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The Tunnel Under the World

3.81 of 5 stars 3.81  ·  rating details  ·  160 ratings  ·  19 reviews
On the morning of June 15th, Guy Burckhardt woke up screaming out of a dream.

It was more real than any dream he had ever had in his life. He could still hear and feel the sharp, ripping-metal explosion, the violent heave that had tossed him furiously out of bed, the searing wave of heat.

He sat up convulsively and stared, not believing what he saw, at the quiet room and the
Hardcover, 44 pages
Published June 1st 2011 by Aegypan (first published January 1955)
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In the middle of reading Replay by Ken Grimwood, I become obsessed with tracking down a short story I read 30 years ago in a science-fiction almanac. Couldn't remember the title, as I read it initially in Romanian translation, but a search with "time loop" as the key word came up a winner. So here it is:

On the morning of June 15th, Guy Burckhardt woke up screaming.

original illustration by EMSH

What follows is his routine day of breakfast, going to work, job stress, lunch, going home in the evening. But something is slightl
Barbara Krasnoff
I recently reread this story by Frederik Pohl, which is one of the classics of 1950s science fiction. It is the tale of a supposedly ordinary man in a small town who one day realizes that he is living the same day over and over again.But whereas a lesser author would have left it at that, Pohl unfolds layers of increasingly horrific revelations that makes the story riveting. But at the core, this is a satire of the advertising culture that dominated the 1950s U.S., making it a completely satisfa ...more
Norm Davis
Feb 04, 2014 Norm Davis rated it 4 of 5 stars  ·  review of another edition
Recommends it for: Science fiction fans.
Recommended to Norm by: Librovox browsing in science fiction section
The Tunnel Under the World, by Fredrick Pohl, Galaxy Science Fiction, January 1955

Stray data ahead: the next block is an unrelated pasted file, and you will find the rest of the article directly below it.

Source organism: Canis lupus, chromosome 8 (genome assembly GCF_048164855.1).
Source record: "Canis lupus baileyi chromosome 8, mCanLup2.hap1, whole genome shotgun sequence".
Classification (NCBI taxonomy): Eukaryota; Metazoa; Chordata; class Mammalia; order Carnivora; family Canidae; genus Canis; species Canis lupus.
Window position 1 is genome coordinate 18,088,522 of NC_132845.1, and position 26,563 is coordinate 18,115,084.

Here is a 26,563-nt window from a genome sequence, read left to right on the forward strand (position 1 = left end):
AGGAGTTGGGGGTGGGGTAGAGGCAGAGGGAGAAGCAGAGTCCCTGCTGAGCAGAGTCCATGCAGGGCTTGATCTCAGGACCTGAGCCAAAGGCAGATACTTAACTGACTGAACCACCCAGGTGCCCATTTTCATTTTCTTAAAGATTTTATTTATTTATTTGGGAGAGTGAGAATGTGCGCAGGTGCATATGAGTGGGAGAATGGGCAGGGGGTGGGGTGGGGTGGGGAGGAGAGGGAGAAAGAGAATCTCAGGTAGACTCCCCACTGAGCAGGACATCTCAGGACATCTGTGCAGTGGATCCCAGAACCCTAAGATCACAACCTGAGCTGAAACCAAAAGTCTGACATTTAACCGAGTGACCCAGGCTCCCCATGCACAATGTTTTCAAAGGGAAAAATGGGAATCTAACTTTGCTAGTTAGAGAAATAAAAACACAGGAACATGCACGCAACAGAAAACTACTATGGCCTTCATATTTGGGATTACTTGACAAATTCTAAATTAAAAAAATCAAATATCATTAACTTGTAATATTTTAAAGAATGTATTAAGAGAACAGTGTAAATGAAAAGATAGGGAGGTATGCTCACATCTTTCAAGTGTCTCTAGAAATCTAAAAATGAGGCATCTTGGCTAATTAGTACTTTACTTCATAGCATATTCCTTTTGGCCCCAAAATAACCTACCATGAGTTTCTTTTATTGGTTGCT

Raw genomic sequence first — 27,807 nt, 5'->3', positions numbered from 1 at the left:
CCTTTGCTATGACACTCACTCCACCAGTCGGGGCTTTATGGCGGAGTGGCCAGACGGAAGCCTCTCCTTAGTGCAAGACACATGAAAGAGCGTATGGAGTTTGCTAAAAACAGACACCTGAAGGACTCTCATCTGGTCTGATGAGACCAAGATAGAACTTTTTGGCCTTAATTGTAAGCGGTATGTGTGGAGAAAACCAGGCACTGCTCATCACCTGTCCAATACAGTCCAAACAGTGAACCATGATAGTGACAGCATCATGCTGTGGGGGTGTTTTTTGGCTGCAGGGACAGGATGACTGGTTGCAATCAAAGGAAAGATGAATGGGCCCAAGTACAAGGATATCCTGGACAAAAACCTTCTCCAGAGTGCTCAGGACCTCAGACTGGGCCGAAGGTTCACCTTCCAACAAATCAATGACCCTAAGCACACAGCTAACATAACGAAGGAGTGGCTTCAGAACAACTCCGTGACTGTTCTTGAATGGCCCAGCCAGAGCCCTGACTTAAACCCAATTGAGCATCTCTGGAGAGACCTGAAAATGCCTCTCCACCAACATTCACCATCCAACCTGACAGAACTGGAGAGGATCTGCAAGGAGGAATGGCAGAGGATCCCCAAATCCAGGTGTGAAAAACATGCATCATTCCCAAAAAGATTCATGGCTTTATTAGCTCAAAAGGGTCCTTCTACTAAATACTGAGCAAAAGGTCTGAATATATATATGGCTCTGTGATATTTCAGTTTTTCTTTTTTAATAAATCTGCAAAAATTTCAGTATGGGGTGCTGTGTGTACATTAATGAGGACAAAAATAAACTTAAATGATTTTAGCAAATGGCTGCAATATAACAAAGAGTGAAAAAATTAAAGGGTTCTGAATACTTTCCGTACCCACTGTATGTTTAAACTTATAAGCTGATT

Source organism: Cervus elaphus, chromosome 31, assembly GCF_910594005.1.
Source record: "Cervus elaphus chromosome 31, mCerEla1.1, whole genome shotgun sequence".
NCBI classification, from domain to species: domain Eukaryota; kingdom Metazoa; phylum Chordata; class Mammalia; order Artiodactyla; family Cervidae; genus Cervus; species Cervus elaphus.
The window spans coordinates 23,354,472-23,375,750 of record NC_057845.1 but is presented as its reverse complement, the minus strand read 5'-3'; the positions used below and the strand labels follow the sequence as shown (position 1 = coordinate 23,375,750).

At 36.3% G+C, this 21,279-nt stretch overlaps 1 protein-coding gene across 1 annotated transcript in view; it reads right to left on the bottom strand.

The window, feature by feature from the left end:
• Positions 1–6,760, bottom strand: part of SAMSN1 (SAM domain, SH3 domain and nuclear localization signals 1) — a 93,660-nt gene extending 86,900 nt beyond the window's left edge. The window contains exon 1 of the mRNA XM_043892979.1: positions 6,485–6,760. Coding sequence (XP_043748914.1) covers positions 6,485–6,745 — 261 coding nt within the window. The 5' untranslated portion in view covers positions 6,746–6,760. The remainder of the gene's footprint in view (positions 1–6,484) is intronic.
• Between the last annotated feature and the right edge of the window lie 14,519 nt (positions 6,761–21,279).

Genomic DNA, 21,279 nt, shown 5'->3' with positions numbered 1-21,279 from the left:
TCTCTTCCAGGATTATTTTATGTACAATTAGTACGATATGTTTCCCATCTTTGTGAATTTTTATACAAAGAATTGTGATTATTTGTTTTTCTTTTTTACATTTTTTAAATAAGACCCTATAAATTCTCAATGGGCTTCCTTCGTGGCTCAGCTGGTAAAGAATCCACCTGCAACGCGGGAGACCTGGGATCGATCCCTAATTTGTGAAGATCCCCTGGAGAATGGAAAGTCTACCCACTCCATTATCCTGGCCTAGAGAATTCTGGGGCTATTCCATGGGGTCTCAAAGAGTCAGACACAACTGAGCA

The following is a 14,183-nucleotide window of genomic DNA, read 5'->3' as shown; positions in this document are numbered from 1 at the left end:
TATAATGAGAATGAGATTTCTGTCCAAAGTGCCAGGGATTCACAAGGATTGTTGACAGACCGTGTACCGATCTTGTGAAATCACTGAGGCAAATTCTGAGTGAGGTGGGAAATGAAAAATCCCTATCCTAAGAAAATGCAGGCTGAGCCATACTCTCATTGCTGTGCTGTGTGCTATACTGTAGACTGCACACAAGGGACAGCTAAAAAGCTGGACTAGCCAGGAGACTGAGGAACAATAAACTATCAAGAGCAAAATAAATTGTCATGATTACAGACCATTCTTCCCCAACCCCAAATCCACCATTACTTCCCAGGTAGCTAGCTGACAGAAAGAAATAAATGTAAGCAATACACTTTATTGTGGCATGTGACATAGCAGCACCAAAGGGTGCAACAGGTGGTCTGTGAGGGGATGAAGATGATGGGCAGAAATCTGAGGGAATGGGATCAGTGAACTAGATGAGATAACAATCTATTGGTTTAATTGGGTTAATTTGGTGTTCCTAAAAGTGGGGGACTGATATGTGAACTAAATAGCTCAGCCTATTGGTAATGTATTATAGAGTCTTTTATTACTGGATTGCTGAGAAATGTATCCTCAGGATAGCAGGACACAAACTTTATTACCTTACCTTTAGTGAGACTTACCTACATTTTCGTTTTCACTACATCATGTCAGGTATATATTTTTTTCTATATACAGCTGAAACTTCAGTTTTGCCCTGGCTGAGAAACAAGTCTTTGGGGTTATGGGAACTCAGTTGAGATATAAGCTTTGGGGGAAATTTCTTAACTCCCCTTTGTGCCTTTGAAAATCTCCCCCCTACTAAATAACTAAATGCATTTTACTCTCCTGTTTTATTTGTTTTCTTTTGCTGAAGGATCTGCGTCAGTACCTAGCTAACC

Librovox Audio by the most excellent Phil Chenevert, Feedbooks epub, a cleaned up version of a Gutenberg project ebook. FREE, FREE, FREE

I'm a bit stumped by the title, “The Tunnel Under the World”. Don't know what I expected but it wasn't this story... which, by the way, is excellent. It's a 59 year old story but with a tweak here and there, then add a little polish, and you have a ready to go story or movie adapta
Se vi siete mai chiesti da dove salti fuori l'idea alla base di films come: "The Truman Show", oppure "Ricomincio da capo", vuol dire che non conoscete il racconto che dà il titolo a questa raccolta di 9 racconti scritti dal grande maestro della fantascienza sociologica Frederik Pohl negli anni cinquanta del secolo scorso. È una storia geniale e assolutamente imprevedibile; per non rovinare l'eventuale piacere di chi trovando questo raro Urania volesse leggerlo, dico solo che il protagonista è a ...more
Aug 04, 2014 Bodhi rated it 4 of 5 stars  ·  review of another edition
Recommends it for: SciFi History Buffs
Recommended to Bodhi by: Philip K. Dick
You owe it to yourself to read this story if you are curious about some of the early themes in Science Fiction writing. My review is probably biased by the fact that this was my first taste of SciFi from this era. The time was embodied by cigarette stands, cellophane dresses, Martians, and American values.

Without revealing much, I will say that the story is an ideal length. The action and reveals don't let up. Some of the ideas are kind of quaint in the 21st century, but there was a suspicion th
Scott Harris